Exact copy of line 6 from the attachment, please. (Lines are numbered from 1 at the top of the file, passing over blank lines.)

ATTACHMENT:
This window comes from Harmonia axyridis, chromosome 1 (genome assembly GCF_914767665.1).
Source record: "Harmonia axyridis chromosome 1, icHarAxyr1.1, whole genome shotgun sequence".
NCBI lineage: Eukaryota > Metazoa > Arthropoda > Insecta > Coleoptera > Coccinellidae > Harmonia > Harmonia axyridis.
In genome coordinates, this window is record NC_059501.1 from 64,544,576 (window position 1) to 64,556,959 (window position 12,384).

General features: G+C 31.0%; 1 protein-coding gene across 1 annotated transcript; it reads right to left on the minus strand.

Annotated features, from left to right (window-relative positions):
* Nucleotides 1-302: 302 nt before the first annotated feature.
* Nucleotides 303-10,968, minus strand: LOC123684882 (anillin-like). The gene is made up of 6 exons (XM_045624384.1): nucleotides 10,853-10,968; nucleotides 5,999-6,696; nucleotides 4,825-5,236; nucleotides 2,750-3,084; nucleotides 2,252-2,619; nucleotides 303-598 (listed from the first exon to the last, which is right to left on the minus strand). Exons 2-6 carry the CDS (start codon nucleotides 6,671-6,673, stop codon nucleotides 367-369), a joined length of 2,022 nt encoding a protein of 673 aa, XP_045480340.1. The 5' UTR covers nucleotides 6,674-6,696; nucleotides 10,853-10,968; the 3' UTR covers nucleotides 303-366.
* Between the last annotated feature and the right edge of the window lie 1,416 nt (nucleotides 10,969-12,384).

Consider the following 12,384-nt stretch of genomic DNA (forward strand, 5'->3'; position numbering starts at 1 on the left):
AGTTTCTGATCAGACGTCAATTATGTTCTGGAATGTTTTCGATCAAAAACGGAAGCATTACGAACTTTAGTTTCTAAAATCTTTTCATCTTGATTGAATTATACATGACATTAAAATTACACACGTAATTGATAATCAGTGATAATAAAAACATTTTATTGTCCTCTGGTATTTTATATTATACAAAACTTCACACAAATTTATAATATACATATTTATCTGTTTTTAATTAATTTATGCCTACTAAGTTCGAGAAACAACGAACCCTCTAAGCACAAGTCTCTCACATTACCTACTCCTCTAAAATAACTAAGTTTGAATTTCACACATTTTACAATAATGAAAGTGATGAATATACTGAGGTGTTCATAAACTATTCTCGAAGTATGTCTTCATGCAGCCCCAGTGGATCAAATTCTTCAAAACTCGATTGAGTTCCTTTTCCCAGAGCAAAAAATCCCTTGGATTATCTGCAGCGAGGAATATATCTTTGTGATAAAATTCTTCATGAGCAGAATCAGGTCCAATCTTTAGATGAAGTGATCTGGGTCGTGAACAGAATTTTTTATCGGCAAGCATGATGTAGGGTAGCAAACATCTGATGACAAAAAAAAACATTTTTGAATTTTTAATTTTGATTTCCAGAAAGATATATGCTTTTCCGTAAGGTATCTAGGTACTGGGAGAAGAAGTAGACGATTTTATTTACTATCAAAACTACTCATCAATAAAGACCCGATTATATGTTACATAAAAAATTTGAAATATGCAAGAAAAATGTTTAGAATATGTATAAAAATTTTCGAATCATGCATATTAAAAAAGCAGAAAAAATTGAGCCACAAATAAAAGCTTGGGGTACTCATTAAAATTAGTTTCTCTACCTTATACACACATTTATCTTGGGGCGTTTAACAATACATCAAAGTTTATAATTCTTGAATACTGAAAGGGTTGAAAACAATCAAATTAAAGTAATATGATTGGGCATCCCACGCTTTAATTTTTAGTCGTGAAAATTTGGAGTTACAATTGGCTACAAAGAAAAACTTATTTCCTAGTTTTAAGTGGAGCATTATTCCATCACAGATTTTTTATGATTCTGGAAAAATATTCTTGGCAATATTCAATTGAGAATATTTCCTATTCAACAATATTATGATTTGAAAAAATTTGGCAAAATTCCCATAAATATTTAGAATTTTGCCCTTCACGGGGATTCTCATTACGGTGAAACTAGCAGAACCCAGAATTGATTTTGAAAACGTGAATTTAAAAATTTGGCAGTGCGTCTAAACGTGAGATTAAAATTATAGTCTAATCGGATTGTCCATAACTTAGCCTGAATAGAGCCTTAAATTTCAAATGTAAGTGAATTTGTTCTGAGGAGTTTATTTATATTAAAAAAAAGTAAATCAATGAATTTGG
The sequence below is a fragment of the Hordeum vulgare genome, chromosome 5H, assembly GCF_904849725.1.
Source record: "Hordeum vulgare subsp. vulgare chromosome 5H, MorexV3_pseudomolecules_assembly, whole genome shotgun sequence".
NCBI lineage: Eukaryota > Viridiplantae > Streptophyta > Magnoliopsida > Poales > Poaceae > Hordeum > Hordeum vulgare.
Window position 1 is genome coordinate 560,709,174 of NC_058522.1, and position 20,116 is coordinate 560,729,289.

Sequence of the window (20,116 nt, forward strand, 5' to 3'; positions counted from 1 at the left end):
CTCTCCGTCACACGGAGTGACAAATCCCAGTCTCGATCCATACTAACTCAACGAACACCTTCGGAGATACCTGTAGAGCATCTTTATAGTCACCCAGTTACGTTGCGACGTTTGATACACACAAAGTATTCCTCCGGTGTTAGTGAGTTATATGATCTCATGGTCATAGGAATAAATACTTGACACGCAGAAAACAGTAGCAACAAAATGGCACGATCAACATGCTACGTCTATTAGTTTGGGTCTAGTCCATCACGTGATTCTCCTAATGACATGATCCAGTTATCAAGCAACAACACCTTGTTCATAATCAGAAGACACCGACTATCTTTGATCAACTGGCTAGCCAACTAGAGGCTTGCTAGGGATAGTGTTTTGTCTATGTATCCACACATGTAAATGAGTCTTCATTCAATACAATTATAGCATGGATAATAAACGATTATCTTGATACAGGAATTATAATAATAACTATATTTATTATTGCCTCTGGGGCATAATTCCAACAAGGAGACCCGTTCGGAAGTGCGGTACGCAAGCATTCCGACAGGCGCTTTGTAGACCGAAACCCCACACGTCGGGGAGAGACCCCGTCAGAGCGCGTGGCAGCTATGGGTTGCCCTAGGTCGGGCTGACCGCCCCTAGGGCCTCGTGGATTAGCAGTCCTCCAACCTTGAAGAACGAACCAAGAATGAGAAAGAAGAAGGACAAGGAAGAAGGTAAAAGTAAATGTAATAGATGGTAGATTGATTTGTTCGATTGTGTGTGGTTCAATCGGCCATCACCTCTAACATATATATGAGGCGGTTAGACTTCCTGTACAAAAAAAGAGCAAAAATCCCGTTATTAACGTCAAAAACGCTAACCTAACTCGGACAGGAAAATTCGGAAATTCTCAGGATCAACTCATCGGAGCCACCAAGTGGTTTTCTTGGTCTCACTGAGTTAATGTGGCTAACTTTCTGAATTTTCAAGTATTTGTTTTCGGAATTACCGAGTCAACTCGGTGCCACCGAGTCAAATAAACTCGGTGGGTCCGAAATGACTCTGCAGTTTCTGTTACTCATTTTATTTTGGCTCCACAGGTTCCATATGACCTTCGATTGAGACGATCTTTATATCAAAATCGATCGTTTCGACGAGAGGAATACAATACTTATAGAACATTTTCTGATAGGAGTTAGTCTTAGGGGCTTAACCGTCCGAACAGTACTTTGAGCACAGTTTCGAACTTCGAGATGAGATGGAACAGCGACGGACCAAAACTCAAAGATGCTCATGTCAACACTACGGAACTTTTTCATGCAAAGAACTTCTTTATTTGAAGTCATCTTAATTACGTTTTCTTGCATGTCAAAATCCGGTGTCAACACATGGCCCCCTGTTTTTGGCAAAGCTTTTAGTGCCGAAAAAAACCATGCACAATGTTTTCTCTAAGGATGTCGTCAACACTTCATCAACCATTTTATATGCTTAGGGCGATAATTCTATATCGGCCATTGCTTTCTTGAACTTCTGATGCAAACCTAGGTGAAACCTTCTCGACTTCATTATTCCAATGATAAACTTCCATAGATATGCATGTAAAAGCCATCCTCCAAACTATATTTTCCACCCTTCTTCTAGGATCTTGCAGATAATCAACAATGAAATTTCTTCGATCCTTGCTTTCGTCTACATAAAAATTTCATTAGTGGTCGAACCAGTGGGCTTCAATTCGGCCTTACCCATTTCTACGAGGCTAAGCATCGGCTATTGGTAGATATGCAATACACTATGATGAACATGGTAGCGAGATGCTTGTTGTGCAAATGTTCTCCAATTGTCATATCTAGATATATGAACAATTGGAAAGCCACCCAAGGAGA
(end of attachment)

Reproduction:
Annotated features, from left to right (window-relative positions):